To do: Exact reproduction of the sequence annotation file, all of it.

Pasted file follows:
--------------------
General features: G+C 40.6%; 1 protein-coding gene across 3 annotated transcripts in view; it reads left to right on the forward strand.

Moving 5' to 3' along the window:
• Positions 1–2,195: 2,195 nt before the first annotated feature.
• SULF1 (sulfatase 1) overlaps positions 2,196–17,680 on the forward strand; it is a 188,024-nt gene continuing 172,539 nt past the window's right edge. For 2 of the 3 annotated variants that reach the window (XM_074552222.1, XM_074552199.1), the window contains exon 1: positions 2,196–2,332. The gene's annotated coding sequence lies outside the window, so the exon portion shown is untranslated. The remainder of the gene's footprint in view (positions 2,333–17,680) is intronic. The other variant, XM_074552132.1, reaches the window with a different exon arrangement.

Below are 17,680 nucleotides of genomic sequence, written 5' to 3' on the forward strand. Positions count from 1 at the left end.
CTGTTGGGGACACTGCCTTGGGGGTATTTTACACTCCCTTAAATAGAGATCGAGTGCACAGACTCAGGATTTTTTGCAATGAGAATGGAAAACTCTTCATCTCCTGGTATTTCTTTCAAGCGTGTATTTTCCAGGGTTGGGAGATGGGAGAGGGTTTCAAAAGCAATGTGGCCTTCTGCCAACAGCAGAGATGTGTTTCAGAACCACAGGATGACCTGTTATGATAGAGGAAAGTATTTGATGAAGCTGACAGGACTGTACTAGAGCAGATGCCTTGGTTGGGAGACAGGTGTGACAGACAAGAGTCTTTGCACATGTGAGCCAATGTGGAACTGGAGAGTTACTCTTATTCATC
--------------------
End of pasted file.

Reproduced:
General features: G+C 40.6%; 1 protein-coding gene across 3 annotated transcripts in view; it reads left to right on the forward strand.

Moving 5' to 3' along the window:
• Positions 1–2,195: 2,195 nt before the first annotated feature.
• SULF1 (sulfatase 1) overlaps positions 2,196–17,680 on the forward strand; it is a 188,024-nt gene continuing 172,539 nt past the window's right edge. For 2 of the 3 annotated variants that reach the window (XM_074552222.1, XM_074552199.1), the window contains exon 1: positions 2,196–2,332. The gene's annotated coding sequence lies outside the window, so the exon portion shown is untranslated. The remainder of the gene's footprint in view (positions 2,333–17,680) is intronic. The other variant, XM_074552132.1, reaches the window with a different exon arrangement.

Below are 17,680 nucleotides of genomic sequence, written 5' to 3' on the forward strand. Positions count from 1 at the left end.
CTGTTGGGGACACTGCCTTGGGGGTATTTTACACTCCCTTAAATAGAGATCGAGTGCACAGACTCAGGATTTTTTGCAATGAGAATGGAAAACTCTTCATCTCCTGGTATTTCTTTCAAGCGTGTATTTTCCAGGGTTGGGAGATGGGAGAGGGTTTCAAAAGCAATGTGGCCTTCTGCCAACAGCAGAGATGTGTTTCAGAACCACAGGATGACCTGTTATGATAGAGGAAAGTATTTGATGAAGCTGACAGGACTGTACTAGAGCAGATGCCTTGGTTGGGAGACAGGTGTGACAGACAAGAGTCTTTGCACATGTGAGCCAATGTGGAACTGGAGAGTTACTCTTATTCATC